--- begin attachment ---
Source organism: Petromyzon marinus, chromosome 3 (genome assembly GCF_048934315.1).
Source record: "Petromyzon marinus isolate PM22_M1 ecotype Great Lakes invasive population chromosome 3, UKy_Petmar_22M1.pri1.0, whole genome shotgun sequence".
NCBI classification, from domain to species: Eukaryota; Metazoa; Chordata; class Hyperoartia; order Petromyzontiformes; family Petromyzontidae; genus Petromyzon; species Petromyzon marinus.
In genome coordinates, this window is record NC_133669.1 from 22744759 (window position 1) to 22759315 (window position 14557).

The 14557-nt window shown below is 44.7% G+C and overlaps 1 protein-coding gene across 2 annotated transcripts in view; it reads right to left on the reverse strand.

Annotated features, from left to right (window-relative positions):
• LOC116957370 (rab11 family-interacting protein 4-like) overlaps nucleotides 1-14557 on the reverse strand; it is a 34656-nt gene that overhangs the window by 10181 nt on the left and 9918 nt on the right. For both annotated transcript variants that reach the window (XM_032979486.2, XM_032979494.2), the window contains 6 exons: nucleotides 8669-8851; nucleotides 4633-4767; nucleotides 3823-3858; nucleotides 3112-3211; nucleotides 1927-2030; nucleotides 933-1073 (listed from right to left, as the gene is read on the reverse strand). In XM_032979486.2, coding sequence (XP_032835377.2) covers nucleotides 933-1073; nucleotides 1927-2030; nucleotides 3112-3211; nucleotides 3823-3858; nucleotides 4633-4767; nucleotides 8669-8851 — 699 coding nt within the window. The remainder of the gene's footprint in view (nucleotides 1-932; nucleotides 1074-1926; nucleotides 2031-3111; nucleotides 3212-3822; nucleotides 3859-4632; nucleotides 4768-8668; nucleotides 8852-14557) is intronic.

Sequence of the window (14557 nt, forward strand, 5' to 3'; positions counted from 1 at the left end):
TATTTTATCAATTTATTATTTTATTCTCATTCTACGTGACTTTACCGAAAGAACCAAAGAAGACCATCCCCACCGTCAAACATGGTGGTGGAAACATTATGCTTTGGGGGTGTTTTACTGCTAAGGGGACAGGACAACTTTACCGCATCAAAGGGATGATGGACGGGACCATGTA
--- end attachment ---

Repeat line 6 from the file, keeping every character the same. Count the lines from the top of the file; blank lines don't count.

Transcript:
Annotated features, from left to right (window-relative positions):